Trying to rent on UC

I am looking for a property to let and quite often get viewings with High Street estate agents however as soon as I tell them I am on Universal Credit they either
1 insist on a guarantor (I have no one except my 78 yo dad who obv dosent work and due to medical conditions lives in a rented bungalow)
2 say no the landlord won’t accept UC
Surely in this day and age with the economy as it is UC is MORE certain and guaranteed than a wage as anyone could be “laid off” or have their hours cut
So as long as it’s paid direct to landlord surely it’s safer
I am also willing to pay 4-6 months rent upfront (obviously depending on rent)
I am currently living in the bungalow with my dad however when he passes I will need somewhere to live so want to find somewhere before hand

You are correct - if the landlord gets the money paid directly from the Council the rent is secure as long as you fufill the obligations you need to comply with UC ( not sure what these are ). There is a housing shortage and sadly most landlords have had very bad experiences with tenants and damage.

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Yeah it seems that UC claimants are all tarnished with the same brush as unreliable payers and won’t look after the property obviously this isn’t the case I know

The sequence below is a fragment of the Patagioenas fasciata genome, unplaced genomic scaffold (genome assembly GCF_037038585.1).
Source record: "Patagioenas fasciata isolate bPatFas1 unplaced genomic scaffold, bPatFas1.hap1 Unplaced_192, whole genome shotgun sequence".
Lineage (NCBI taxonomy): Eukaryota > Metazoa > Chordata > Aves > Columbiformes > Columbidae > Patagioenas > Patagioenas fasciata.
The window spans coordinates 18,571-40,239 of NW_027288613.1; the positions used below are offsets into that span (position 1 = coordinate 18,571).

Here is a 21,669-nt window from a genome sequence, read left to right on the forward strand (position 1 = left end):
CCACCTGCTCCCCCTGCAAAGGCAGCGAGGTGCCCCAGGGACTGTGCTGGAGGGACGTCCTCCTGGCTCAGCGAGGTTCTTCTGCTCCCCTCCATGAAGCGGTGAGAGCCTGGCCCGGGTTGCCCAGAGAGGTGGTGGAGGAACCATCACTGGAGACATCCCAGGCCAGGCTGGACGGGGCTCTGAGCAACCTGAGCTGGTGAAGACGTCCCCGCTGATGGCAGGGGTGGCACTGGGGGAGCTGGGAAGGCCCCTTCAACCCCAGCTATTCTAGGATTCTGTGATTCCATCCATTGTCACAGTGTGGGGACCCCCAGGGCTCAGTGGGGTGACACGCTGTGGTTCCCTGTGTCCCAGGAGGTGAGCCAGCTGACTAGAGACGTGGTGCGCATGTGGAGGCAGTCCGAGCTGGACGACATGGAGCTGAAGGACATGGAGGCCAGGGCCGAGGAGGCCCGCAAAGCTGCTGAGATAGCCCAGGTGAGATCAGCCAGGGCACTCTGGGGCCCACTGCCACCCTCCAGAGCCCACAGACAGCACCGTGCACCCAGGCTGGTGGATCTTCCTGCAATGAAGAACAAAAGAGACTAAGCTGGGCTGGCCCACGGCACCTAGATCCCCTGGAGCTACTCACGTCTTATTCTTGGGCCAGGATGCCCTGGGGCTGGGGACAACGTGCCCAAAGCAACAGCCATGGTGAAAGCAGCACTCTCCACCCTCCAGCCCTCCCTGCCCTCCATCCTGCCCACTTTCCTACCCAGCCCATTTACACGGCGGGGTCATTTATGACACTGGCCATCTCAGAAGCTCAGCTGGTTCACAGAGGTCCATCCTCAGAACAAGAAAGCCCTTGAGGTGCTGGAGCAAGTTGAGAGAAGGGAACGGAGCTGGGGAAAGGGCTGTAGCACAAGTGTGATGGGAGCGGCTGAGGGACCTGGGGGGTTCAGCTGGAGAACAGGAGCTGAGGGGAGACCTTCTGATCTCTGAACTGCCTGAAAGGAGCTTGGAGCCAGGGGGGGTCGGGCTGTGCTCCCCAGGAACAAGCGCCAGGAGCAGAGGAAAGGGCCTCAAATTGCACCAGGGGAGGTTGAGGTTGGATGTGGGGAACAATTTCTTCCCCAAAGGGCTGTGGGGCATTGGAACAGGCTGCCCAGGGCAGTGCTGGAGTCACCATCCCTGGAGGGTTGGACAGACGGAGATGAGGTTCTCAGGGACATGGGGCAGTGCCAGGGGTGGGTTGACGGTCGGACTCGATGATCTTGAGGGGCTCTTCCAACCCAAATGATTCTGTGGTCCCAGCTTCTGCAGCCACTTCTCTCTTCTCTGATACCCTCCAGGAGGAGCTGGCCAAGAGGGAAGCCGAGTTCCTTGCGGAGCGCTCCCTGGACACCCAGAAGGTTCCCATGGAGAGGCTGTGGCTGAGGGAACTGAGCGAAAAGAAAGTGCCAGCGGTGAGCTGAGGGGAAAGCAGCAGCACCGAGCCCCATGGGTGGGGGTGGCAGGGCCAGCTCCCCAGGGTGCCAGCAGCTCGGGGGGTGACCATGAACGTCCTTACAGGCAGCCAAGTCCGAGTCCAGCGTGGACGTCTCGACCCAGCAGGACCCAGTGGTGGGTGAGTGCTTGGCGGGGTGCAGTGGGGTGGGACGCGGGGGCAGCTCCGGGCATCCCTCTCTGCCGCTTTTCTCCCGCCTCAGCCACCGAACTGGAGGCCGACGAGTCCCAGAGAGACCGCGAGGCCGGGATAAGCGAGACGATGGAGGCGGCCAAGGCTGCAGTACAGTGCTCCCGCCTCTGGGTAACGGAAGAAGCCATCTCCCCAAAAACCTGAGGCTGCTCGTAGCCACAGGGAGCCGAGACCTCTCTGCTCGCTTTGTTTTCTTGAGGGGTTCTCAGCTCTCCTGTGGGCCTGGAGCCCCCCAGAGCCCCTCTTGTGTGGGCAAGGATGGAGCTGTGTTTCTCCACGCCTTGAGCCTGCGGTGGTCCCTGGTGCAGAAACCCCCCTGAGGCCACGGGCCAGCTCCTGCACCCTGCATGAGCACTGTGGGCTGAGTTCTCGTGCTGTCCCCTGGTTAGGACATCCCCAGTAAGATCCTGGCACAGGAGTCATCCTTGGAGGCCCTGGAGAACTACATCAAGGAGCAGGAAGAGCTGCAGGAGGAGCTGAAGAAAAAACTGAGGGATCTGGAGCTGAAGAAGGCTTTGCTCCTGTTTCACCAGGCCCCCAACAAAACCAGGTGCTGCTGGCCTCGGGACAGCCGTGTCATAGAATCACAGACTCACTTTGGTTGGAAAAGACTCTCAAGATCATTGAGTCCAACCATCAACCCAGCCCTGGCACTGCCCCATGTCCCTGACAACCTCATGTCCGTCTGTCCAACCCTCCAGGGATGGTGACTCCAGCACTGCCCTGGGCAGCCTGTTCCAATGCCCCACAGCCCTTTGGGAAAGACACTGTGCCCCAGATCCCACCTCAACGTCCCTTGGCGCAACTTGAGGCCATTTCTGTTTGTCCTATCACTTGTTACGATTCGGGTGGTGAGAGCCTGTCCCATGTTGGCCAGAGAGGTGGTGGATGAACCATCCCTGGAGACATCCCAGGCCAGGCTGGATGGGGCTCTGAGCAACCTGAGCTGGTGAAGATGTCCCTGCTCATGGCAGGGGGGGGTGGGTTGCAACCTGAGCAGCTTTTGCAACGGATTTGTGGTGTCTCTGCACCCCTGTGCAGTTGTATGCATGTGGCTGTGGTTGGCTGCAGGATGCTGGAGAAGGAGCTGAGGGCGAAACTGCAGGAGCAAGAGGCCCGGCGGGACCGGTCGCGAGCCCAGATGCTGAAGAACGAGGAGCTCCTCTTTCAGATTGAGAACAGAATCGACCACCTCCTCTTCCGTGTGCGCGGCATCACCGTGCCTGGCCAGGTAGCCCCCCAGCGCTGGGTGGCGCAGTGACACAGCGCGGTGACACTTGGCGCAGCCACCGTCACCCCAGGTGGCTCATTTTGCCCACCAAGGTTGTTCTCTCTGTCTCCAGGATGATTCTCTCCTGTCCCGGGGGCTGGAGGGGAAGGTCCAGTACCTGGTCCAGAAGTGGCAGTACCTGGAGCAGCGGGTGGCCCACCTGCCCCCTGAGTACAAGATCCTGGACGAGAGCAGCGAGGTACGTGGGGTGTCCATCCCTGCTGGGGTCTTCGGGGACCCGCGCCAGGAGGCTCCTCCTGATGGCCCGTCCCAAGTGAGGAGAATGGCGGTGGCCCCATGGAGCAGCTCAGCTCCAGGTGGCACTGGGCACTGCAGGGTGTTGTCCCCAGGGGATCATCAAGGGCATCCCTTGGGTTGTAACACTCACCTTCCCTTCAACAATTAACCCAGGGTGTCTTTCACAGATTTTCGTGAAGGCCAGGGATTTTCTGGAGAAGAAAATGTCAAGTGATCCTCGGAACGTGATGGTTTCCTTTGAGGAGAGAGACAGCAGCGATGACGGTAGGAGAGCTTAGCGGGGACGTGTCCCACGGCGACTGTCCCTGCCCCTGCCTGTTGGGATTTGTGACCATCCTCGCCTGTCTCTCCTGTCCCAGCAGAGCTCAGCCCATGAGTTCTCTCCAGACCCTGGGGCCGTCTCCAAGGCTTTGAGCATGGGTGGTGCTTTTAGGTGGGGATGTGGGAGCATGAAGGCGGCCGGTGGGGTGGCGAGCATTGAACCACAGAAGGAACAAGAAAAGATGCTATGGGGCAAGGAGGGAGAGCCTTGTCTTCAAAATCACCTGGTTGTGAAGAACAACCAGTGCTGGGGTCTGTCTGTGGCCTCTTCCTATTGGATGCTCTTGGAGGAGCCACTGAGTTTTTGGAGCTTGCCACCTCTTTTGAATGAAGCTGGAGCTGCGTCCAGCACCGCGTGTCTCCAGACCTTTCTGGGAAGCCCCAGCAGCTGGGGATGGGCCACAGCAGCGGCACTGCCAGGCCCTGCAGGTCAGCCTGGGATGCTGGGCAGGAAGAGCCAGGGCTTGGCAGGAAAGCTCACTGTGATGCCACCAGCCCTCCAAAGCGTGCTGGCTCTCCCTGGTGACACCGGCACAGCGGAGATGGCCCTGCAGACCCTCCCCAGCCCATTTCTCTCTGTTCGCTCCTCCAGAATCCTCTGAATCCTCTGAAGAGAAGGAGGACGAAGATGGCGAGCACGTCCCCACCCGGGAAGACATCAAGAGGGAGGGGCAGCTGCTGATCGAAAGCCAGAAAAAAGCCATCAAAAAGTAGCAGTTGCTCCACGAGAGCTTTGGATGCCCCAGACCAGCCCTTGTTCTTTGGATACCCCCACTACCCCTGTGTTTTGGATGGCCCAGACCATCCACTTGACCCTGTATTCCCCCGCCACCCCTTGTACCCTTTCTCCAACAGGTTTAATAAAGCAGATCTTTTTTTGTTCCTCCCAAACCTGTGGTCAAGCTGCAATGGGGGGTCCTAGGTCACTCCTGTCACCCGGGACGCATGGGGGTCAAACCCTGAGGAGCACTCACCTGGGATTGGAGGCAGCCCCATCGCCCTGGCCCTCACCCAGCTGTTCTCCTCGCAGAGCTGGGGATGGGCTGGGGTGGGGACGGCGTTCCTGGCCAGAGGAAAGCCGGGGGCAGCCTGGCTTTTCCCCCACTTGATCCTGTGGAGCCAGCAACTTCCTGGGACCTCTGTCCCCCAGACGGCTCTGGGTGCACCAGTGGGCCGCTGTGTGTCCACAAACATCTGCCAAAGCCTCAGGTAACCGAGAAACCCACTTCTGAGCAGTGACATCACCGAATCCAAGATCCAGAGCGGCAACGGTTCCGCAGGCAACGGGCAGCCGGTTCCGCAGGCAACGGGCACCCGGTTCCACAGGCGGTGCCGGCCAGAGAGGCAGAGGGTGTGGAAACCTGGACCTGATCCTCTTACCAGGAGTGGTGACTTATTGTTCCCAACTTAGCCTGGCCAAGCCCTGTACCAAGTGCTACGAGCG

It just seems very frustrating when I tell them I am on UC and my partner has an IVA (non rent related) she has rented from local authority for 10 years plus and never missed a payment
And they say we need a guarantor who earns however much the yearly rent
The only other person I have in the world apart from partner is my 78yo disabled dad who doesn’t even own his own home so I cannot provide a guarantor


Do you have records to show that you have paid on time every month? I would maybe get a file together showing your great track record. Go to estate agents armed. The only issue could be if you are looking at properties out of reach on benefit as UC will not pay.

I have an EXTREMELY top notch flat with very expensive fittings etc (used to be my home) & was shocked at people applying to live there who had absolutely no income and the flat was way over benefit threshold so no way could they pay the rent. This happens a lot. In this case the flat was just way too expensive & it wasn’t reasonable for them to be looking at such a property.